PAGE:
Capital Area Chapter Blog

American Red Cross

Tornado Affects Northeastern Area of Tallahassee

The Capital Area Chapter of the American Red Cross is on the scene in Northeastern area of Tallahassee to help those affected by today’s tornado and storm. The Capital Area Damage Assessment Team is en route to assess the unknown damage on 10 homes affected by the tornado that touched down in the Brill Point area of Tallahassee just north of Lake Jackson. Another Damage Assessment Team is en route to assess the known damage on one home off of Old Bainbridge Rd. and Leah Ln. due to a tree that fell on the home during the storm earlier today.

“In the days to come, The Capital Area Chapter of the American Red Cross will be coordinating with emergency officials and local community partners to help residents impacted by the storm and tornado get back on their feet,” said Debara Jump, Senior Director of External Relations. “The Red Cross will keep in constant contact with those affected for as long as needed.”

The Red Cross offers the following tips for those in the affected area to stay safer:

  • Continue listening to local radio or television stations or a NOAA Weather Radio for updated information and instructions. If you are away from home, return only when authorities say it is safe to do so.
  • Avoid damaged areas as your presence might hamper rescue and other emergency operations and put you at further risk from the residual effects of tornadoes.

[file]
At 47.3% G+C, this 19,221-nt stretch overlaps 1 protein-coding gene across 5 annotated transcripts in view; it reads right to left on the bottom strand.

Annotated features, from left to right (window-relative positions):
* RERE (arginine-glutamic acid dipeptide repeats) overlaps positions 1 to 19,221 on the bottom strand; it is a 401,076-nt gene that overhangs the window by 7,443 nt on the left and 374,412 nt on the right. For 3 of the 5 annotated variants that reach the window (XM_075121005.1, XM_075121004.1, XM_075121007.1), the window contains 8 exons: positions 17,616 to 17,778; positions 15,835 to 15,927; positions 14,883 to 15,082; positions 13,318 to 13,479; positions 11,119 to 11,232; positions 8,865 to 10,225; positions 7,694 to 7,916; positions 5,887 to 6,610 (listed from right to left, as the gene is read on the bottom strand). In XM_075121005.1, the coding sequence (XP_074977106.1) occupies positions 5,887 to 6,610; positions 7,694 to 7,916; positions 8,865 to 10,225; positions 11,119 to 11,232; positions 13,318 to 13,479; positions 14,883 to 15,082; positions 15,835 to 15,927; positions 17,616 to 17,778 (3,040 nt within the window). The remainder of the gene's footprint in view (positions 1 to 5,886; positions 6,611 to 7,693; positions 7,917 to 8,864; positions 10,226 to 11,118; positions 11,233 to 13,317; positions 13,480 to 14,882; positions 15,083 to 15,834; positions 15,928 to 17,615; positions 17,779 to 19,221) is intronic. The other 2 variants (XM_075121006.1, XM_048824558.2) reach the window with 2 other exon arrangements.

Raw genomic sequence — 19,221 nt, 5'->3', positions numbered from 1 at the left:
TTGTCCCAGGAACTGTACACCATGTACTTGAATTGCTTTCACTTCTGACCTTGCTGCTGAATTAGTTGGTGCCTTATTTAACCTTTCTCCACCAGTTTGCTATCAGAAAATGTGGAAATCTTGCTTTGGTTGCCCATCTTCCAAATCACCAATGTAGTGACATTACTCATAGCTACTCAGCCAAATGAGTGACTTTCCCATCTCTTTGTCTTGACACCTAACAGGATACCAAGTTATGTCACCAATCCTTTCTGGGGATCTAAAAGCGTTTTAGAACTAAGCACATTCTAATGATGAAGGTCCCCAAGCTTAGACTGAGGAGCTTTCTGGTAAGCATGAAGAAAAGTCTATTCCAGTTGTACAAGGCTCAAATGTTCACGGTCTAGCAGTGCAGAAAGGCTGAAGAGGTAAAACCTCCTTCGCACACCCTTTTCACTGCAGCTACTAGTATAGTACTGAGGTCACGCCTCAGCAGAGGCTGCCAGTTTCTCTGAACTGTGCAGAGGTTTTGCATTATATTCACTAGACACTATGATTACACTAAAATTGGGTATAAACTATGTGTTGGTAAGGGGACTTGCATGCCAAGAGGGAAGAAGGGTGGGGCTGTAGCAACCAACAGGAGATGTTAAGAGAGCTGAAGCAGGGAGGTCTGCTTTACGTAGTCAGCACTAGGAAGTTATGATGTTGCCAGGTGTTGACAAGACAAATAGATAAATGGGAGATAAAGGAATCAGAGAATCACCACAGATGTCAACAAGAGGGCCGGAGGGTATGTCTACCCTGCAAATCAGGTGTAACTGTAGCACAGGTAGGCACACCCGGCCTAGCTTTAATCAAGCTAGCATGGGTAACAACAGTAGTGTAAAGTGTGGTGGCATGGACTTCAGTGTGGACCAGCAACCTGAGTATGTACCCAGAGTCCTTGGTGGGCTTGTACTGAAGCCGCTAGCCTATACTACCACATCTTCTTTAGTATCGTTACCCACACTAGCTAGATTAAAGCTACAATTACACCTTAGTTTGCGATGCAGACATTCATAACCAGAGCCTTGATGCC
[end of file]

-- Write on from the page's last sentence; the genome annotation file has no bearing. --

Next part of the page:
• Stay out of damaged buildings.
  • When it is safe to return home, wear long pants, a long-sleeved shirt, and sturdy shoes when examining your walls, doors, staircases and windows for damage.
  • Watch out for fallen power lines or broken gas lines and report them to the utility company immediately.
  • Use battery-powered lanterns or flashlights when examining buildings. Avoid using candles.
  • If you smell gas or hear a blowing or hissing noise, open a window and get everyone out of the building quickly. Turn off the gas using the outside main valve if you can, and call the gas company from a neighbor’s home. If you turn off the gas for any reason, it must be turned back on by a professional.
  • Clean up spilled medications, bleaches, gasoline, or other flammable liquids that could become a fire hazard.
  • Take pictures of the damage, both of the building and its contents, for insurance claims.
  • Use the telephone only for emergency calls. Telephone lines are frequently overwhelmed in disaster situations. They need to be kept clear for emergency calls to get through.
  • Watch your animals closely. Keep all your animals under your direct control. Your pets may be able to escape from your home or through a broken fence. Pets may become disoriented, particularly because tornadoes and the heavy rains that accompany them will usually affect scent markers that normally allow animals to find their homes.

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This entry was posted on December 9, 2009 by in Disaster Response.

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